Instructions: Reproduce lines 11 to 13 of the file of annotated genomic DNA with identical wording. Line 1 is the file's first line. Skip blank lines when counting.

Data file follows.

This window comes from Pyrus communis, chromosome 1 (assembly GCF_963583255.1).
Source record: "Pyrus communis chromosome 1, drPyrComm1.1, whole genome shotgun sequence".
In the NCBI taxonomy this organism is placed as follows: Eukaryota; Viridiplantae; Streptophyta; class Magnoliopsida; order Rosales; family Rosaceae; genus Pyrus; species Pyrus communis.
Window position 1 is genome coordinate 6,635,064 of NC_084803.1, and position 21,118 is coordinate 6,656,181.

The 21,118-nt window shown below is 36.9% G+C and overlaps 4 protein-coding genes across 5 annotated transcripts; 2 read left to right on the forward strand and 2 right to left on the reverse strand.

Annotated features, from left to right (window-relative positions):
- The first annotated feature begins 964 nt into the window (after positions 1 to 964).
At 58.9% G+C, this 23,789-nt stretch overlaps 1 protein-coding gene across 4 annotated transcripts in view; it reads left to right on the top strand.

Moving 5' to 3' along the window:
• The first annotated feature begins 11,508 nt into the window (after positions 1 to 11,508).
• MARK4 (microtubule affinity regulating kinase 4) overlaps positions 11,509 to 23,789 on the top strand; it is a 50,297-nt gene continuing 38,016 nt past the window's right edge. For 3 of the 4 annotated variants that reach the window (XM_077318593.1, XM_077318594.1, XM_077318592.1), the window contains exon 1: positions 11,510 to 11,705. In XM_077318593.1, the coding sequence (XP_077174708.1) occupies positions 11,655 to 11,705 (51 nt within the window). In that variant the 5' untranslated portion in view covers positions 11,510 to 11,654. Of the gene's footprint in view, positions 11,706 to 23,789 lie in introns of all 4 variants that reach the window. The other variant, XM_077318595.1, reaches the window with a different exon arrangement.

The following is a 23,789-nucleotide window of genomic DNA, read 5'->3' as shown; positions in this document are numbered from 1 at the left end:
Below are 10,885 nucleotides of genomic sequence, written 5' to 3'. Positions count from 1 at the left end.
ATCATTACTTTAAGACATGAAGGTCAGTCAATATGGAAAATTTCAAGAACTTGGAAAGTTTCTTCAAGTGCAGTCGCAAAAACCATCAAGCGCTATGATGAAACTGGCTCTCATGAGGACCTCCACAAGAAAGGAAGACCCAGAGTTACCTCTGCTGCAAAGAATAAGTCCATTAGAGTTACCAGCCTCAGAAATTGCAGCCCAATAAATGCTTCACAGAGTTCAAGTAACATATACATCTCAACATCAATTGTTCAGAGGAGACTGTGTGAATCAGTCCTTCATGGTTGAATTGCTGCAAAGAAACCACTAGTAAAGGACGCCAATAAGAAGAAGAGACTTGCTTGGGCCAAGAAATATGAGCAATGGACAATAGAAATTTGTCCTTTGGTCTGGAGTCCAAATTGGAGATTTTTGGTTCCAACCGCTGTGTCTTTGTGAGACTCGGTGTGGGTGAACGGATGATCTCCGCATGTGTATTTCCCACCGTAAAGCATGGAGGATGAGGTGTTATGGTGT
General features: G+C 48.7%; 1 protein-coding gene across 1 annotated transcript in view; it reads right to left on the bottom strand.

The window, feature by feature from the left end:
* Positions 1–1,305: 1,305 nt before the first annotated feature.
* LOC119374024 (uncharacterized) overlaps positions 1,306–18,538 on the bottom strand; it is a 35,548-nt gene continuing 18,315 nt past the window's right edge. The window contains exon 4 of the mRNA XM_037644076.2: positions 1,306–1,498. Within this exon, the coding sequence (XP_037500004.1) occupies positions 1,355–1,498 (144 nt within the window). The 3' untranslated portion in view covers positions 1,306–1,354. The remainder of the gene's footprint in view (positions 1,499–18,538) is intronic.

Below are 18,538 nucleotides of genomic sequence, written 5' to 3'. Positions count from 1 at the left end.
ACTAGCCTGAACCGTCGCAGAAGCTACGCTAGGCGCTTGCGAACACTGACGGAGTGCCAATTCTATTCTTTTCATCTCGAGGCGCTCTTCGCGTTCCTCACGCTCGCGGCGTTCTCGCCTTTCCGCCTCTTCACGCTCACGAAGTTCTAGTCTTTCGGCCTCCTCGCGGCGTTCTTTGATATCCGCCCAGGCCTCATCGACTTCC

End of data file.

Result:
• MARK4 (microtubule affinity regulating kinase 4) overlaps positions 11,509 to 23,789 on the top strand; it is a 50,297-nt gene continuing 38,016 nt past the window's right edge. For 3 of the 4 annotated variants that reach the window (XM_077318593.1, XM_077318594.1, XM_077318592.1), the window contains exon 1: positions 11,510 to 11,705. In XM_077318593.1, the coding sequence (XP_077174708.1) occupies positions 11,655 to 11,705 (51 nt within the window). In that variant the 5' untranslated portion in view covers positions 11,510 to 11,654. Of the gene's footprint in view, positions 11,706 to 23,789 lie in introns of all 4 variants that reach the window. The other variant, XM_077318595.1, reaches the window with a different exon arrangement.

The following is a 23,789-nucleotide window of genomic DNA, read 5'->3' as shown; positions in this document are numbered from 1 at the left end:
Below are 10,885 nucleotides of genomic sequence, written 5' to 3'. Positions count from 1 at the left end.